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Students at commencement

Ministry in Context

Psychiatry, Not Surgery: A Reflection on Adaptive Leadership

We’ll give up when the snow comes, but until then our dogs Hobbes and Abby and I take a three mile walk each morning at 6 a.m. We all get exercise. They deal with bodily functions. I get my mind stretched listening to Morning Edition on public radio. We’re all ready for breakfast when we get home.

The other day I heard a particularly interesting story. It was an interview with Ron Heifetz, Professor of Leadership at Harvard University’s Kennedy School of Government. ( I suggest you give this a listen when you have time. Back to the story in just a minute.

My second call turned out to be a train wreck of monumental proportions. Having had three years of experience as an associate pastor, I arrived in that congregation knowing all there was to know. Within weeks I could see the problems the congregation had. I knew the solutions, and was happy to tell the congregation what those solutions were and to begin implementing them. How did the congregation take to that? Picture the fate of John the Baptist after Salome’s little dance.

This was not fun, but I did learn something from it, so not all was lost. Never made the same mistakes again.

Turns out that what I learned is the kind of thing Heifetz talks about in this interview and teaches at Harvard. He says that many would-be leaders approach their task like surgeons. They are confident that they have identified a problem, which they are then ready to attack with their scalpels. (Think me arriving in that congregation.) But surgery only works for certain kinds of medical problems; for other sorts of problems, the surgical approach would be harmful.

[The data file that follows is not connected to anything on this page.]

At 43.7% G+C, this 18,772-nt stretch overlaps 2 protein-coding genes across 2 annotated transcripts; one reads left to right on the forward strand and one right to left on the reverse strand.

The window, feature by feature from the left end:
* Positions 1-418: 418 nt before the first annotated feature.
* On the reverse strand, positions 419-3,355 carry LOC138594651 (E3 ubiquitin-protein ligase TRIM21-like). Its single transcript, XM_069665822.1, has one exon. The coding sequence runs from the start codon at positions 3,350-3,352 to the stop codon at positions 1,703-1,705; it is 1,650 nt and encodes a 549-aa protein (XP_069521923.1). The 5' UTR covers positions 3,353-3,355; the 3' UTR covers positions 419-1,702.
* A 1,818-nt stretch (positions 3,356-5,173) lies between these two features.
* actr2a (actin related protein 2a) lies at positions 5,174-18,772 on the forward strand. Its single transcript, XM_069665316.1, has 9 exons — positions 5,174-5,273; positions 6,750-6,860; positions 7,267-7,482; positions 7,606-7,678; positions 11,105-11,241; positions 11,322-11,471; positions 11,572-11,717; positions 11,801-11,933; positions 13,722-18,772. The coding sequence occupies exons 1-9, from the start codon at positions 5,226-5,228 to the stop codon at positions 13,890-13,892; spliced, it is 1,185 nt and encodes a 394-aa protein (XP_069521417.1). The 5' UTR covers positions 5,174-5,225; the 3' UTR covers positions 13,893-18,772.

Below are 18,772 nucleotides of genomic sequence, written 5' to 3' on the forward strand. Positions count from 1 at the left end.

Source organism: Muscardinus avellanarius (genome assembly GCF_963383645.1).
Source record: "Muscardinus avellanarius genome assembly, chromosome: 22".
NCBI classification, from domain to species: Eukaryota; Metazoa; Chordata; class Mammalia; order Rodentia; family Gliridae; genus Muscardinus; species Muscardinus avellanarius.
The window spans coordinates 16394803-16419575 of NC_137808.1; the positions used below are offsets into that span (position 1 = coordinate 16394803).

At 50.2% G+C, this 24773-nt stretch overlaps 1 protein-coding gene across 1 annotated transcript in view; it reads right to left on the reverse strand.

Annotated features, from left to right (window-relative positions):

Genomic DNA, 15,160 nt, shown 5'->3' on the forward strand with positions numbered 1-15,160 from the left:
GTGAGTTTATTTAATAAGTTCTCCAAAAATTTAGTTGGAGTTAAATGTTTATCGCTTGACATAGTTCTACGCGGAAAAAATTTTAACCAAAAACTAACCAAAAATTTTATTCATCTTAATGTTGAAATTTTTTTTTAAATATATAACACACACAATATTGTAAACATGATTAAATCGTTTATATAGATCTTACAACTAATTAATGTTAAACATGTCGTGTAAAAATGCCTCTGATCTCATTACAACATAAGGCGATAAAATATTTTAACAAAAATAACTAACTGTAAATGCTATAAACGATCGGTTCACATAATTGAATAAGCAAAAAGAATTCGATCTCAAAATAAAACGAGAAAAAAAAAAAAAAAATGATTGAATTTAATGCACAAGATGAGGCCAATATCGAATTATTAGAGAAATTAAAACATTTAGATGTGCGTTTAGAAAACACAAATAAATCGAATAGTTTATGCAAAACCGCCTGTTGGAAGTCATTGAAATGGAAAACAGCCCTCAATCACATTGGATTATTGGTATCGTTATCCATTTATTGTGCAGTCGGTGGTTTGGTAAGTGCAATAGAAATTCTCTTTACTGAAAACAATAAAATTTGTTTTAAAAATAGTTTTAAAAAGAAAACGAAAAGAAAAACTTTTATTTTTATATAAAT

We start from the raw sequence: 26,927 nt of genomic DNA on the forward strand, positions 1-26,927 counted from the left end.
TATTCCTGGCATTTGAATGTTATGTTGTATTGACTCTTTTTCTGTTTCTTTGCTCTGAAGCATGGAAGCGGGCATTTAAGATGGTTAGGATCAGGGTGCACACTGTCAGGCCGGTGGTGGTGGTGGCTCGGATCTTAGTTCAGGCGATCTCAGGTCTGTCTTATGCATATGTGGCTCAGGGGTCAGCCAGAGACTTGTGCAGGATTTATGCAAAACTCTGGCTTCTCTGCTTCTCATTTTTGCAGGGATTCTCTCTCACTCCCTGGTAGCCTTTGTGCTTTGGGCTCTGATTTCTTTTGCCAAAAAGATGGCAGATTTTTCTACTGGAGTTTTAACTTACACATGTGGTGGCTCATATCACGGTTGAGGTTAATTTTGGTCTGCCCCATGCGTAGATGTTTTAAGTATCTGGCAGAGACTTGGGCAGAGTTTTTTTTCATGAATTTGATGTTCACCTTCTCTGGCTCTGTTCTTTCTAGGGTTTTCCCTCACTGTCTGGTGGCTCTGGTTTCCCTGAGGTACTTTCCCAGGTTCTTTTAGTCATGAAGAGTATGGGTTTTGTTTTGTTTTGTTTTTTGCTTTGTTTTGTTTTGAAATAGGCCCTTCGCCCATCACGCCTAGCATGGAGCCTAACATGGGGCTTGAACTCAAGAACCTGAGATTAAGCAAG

Those problems are more in the arena of psychiatry. They are better treated with listening and talking than with a scalpel. This is what Heifetz calls “Adaptive Leadership.” The Adaptive Leader does not set out to solve people’s problems, but to develop their capacity to solve their own problems.

Without ever giving it that conceptual framework, that was what I learned from the train wreck: listening comes first. Helping people find new directions within themselves. This is what good pastors are doing all the time; at least the ones who are out to build something that lasts beyond themselves.

Reflecting back on my own life, I came out of seminary knowing a lot about the Bible, theology, church history, pastoral care, etc. I knew almost nothing about leadership. I hope our interns are getting an education in the art of pastoral leadership, and that their supervisors and lay committees are encouraging them in this. As a matter of fact, I think an intern-pastor team could have a wonderful supervisory session listening to this story and talking about how it might apply to the adventure they are in together!

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